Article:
In another case, a 40-year-old obese woman was in hospital for three weeks while doctors investigated symptoms including vomiting and weight loss before discovering she had ovarian cancer. She was never given preventive treatment for blood clots – a risk of prolonged bed rest – and died of a clot on the lung.

The study was based on analysis of 1,000 deaths at 10 NHS trusts during 2009. Previous estimates have suggested up to 40,000 deaths a year are caused by errors in care but these have been based on international studies and have not directly linked the errors with the cause of death.

Dr Hogan added: "Hospitals must learn from careful analysis of preventable deaths and make every effort to avoid [them]."

Most of the patients who died were elderly and frail and suffering from multiple conditions. But some were in their 40s and 30s. More supervision by senior consultants was required to ensure junior doctors carried out proper assessment on admission and liaised with GPs and social services.

International evidence suggests one in 10 hospital patients suffers harm as a result of errors in their care, ranging from short-term effects from a wrong prescription to severe harm resulting from an operation on the wrong limb.

But the new study, published online in BMJ Quality and Safety, found errors of omission were more frequent than active mistakes.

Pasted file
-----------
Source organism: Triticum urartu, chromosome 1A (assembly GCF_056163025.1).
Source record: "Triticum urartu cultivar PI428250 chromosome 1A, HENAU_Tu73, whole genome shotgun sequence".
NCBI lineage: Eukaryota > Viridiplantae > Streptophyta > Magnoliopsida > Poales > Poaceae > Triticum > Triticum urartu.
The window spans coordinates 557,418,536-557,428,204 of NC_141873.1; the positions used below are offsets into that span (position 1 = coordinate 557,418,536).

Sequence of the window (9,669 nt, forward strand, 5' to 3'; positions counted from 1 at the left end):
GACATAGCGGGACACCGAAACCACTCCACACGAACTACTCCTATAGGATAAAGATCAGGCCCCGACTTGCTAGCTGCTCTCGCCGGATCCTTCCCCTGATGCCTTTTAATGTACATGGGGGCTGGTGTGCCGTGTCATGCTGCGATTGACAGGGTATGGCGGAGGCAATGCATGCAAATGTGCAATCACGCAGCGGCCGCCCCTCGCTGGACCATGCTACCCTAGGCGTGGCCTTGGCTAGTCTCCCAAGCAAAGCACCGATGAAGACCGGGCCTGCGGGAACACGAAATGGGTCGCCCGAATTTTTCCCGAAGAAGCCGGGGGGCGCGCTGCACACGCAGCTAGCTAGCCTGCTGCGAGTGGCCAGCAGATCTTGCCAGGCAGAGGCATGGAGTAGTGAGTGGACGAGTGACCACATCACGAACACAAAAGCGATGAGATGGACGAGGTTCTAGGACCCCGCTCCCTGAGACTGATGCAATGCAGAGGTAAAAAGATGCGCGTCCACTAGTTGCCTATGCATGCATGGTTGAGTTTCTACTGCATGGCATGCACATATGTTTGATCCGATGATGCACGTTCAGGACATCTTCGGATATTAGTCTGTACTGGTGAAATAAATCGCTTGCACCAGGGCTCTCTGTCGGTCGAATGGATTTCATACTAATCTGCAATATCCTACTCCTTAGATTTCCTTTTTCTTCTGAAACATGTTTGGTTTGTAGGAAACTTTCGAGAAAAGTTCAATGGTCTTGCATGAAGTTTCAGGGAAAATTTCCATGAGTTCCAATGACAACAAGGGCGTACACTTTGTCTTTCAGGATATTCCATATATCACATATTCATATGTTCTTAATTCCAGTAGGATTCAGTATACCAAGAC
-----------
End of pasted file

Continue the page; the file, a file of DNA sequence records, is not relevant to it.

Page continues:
Dr Hogan said: "The NHS in the future is going to have to look after very frail elderly patients as their numbers increase. Our systems are not robust enough to ensure we avoid harming them."

The authors say the quality of hospital care should be assessed on the basis of harm caused by errors, rather than on deaths. "If 95 per cent of deaths in hospital are not due to preventable poor care, the scope for hospitals to demonstrate reduction in their mortality rate is limited," they say.

A Department of Health spokesperson said it was an important study which revealed a picture of preventable deaths.

"Patients have a right to expect the very best care from the NHS. Any preventable death in hospital is unacceptable and we expect the NHS to ensure patients receive high-quality, safe and effective care. We know that data like this can help hospitals to improve services," said the spokesperson.

Man who died of dehydration was killed by hospital neglect

Neglect by medical staff led to a man dying of dehydration in a hospital bed, a coroner has ruled. Medical staff at St George's Hospital in Tooting, south London, did not give Kane Gorny vital medication to help him retain fluids. The 22-year-old, who was a keen sportsman, even phoned police from his hospital bed as he was so desperate for a glass of water, the inquest heard. Deputy Coroner Dr Shirley Radcliffe told the hearing: "A cascade of individual failures has led to an incredibly tragic outcome."

She recorded a narrative verdict at Westminster Coroner's Court and said Mr Gorny had died from dehydration contributed to by neglect. Dr Radcliffe said: "Kane was undoubtedly let down by incompetence of staff, poor communication [and] lack of leadership, both medical and nursing."

James Stevenson, the solicitor for Mr Gorny's family, said they were "devastated by the number of missed opportunities" to prevent his death.

Further errors of diagnosis are reported in this study.

It is interesting to note -
 "The NHS in the future is going to have to look after very frail elderly patients as their numbers increase. Our systems are not robust enough to ensure we avoid harming them."
It is frightening, horrifying, to read...

This is a UK study, however. The system is already in place to manage this. That system is the LCP, and the steadfastness with which it is being applied as diagnoses of dying are made and clung to will surely massage the figures appropriately and push the statistics in the right direction!